However, NOAA is encouraging a change–from barbed hooks to barbless hooks.

According to the NOAA Fisheries website, “It’s the hook’s basic design that makes it effective—not the barb.

A barbless circle hook is a regular circle hook with a flattened barb. Barbless circle hooks can minimize fishing’s impact on our nearshore resources and protected species. Our research has shown that barbless circle hooks work just as well as barbed hooks. Because barbless circle hooks are easier to remove, or self-shed, they minimize impacts on protected species and fish that are released.”

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NOAA Fisheries offers this suggestion on how to crimp barbed hooks to make them more friendly to fish and protected species like Hawaiian monk seals.

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Or contact the State’s Marine Wildlife Program at 808-295-6483 or by email. To get FREE barbless circle hooks.

See this website to learn more about NOAA’s Barbless Circle Hook Project.

Here’s a video that gives a demonstration on how slide baiting works:

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A couple weeks ago, we shared the antics of RN02. Well, he’s not the only Hawaiian monk seal who logs unusual behaviors in the NOAA Hawaiian Monk Seal database. The subadult female known as R7AA has her own share of interesting notations.

Most recently, at 7:00 a.m. on Dec 6, a report was received on the hotline of a seal resting on the beach at Kiahuna Point, Poipu. One of our lead volunteers responded and found subadult female R7AA sleeping on sand with a medium sized circle hook in her left cheek and two feet of trailing monofilament.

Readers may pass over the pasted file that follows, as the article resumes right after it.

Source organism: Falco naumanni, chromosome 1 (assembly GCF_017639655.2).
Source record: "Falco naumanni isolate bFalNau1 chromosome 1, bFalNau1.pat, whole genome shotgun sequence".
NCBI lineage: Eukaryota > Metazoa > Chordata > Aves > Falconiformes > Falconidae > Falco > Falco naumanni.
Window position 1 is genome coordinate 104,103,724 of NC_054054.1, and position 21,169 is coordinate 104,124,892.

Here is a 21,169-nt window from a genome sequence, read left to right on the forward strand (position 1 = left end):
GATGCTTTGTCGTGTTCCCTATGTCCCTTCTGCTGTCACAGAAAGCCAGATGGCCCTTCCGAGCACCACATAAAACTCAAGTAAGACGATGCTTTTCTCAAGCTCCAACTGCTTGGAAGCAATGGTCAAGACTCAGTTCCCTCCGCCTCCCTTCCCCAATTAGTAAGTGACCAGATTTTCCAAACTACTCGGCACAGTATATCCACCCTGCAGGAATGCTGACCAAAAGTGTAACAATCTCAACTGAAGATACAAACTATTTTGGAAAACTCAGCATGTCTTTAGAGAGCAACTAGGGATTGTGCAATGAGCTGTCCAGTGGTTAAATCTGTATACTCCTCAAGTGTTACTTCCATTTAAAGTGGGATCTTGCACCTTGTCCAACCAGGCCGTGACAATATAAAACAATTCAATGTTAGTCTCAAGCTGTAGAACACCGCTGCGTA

IMG_0868Our DLNR and NOAA Hawaiian Monk Seal coordinators and several volunteers trained in capture techniques assembled on scene by 8:15 a.m. R7AA was sleeping on sand at the top of the beach next to naupaka vegetation. She was in good body condition; however, the hook tip was visibly protruding through the left cheek from inside the mouth. A minor infection was noted with some blood staining, but no swelling.

The team captured the seal (with approval from NOAA). A vise-grip pliers was used to hold the hook’s shank and push the hook’s tip through her cheek. The hook’s barbed tip was then cut off with a small bolt cutter, and the hook was easily reversed out of the mouth. A foul odor was detected along with blood staining on the fur below the mouth, and fresh blood flowed from the wound while removing the hook. 

_MG_8005R7AA was immediately released and headed for the waterline. After 10 minutes, she moved back up the beach and spent the remainder of the day hauled-out in the same location.

Here’s a photo of the fishing gear that was removed from R7AA’s mouth. This contraption is used in slide bait fishing, often to catch giant trevally, known as ulua. (This is when we encourage fishers to use barbless fishing hooks. Also, if they realize they’ve hooked a seal, to report it to the Hawaiian monk seal hotline, no questions asked, at 808-651-7668.)


Here’s the capture team. They look so mild-mannered for monk seal heroes.


When R7AA was re-sighted yesterday, there was no visible wound, illustrating once again how the skin and blubber of Hawaiian monk seals have a great ability to heal.